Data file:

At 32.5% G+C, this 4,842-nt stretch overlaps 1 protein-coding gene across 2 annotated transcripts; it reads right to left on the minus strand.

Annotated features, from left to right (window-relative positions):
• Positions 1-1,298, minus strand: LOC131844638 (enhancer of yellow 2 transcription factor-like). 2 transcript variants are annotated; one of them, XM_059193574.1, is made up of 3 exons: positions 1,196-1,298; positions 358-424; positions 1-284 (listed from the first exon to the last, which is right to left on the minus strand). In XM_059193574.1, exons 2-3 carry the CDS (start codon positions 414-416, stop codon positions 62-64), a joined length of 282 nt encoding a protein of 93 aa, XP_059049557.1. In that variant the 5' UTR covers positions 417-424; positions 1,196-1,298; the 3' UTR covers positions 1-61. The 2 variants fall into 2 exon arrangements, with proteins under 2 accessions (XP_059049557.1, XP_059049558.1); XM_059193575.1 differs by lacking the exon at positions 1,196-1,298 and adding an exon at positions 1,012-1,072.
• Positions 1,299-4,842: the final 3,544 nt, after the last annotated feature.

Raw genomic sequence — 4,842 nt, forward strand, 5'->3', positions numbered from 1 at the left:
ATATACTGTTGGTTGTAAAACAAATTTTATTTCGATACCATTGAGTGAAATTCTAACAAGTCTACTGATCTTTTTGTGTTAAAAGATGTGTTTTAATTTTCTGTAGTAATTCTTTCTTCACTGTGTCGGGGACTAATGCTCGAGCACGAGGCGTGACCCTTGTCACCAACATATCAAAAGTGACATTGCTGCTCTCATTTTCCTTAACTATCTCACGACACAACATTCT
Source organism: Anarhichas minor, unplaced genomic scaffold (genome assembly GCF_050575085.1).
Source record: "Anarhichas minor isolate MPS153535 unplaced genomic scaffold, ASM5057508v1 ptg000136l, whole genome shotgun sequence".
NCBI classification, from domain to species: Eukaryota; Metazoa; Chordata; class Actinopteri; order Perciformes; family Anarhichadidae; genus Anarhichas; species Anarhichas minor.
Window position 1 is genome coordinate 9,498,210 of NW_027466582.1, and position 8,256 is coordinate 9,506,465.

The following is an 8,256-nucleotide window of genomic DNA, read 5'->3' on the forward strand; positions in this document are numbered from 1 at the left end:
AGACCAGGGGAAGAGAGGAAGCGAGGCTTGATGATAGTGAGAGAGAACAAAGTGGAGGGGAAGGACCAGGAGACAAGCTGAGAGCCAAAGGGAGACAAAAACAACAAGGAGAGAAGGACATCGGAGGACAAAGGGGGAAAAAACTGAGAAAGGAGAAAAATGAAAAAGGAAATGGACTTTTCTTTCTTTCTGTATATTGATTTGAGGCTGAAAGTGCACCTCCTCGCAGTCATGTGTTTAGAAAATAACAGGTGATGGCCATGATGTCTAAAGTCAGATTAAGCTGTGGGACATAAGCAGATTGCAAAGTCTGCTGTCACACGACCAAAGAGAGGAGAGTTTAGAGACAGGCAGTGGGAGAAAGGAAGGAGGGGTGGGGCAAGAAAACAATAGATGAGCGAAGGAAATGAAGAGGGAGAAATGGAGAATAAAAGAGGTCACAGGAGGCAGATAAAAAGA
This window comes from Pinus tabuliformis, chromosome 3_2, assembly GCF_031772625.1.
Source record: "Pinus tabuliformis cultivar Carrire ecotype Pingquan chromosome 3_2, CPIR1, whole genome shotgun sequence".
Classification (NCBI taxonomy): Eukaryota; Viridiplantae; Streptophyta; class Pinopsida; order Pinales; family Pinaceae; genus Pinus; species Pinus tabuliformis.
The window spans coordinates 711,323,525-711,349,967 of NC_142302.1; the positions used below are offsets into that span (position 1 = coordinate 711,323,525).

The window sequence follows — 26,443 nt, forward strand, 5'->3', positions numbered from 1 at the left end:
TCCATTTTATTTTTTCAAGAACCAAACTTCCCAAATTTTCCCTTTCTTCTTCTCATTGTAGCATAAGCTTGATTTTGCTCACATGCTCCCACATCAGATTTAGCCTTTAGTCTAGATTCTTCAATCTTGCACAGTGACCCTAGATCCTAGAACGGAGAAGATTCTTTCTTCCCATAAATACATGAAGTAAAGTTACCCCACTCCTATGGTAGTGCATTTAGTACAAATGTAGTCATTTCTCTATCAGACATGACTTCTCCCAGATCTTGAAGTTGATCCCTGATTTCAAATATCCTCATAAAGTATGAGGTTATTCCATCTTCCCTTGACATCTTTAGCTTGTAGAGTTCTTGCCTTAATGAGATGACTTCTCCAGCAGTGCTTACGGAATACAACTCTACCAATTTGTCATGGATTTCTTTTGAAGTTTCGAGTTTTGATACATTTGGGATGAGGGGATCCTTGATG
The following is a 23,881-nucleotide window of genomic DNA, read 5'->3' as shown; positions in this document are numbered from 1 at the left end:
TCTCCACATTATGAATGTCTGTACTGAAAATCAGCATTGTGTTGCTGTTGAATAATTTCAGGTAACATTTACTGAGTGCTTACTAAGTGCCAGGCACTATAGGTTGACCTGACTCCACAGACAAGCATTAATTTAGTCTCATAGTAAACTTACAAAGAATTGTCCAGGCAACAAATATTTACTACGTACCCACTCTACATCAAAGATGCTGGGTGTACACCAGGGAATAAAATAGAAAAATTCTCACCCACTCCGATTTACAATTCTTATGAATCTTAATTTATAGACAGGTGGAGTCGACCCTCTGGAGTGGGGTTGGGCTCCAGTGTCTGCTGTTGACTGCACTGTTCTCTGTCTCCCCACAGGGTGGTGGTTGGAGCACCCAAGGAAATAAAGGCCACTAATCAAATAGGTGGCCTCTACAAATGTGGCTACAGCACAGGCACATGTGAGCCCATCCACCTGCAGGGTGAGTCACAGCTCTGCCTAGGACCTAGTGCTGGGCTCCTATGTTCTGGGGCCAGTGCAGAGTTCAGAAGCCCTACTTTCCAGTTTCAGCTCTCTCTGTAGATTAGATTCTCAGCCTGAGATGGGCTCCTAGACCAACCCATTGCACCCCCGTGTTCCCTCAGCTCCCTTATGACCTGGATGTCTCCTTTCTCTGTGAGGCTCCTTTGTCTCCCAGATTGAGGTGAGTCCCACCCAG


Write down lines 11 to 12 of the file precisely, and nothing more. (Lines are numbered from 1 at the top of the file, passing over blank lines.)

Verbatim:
The following is an 8,256-nucleotide window of genomic DNA, read 5'->3' on the forward strand; positions in this document are numbered from 1 at the left end:
AGACCAGGGGAAGAGAGGAAGCGAGGCTTGATGATAGTGAGAGAGAACAAAGTGGAGGGGAAGGACCAGGAGACAAGCTGAGAGCCAAAGGGAGACAAAAACAACAAGGAGAGAAGGACATCGGAGGACAAAGGGGGAAAAAACTGAGAAAGGAGAAAAATGAAAAAGGAAATGGACTTTTCTTTCTTTCTGTATATTGATTTGAGGCTGAAAGTGCACCTCCTCGCAGTCATGTGTTTAGAAAATAACAGGTGATGGCCATGATGTCTAAAGTCAGATTAAGCTGTGGGACATAAGCAGATTGCAAAGTCTGCTGTCACACGACCAAAGAGAGGAGAGTTTAGAGACAGGCAGTGGGAGAAAGGAAGGAGGGGTGGGGCAAGAAAACAATAGATGAGCGAAGGAAATGAAGAGGGAGAAATGGAGAATAAAAGAGGTCACAGGAGGCAGATAAAAAGA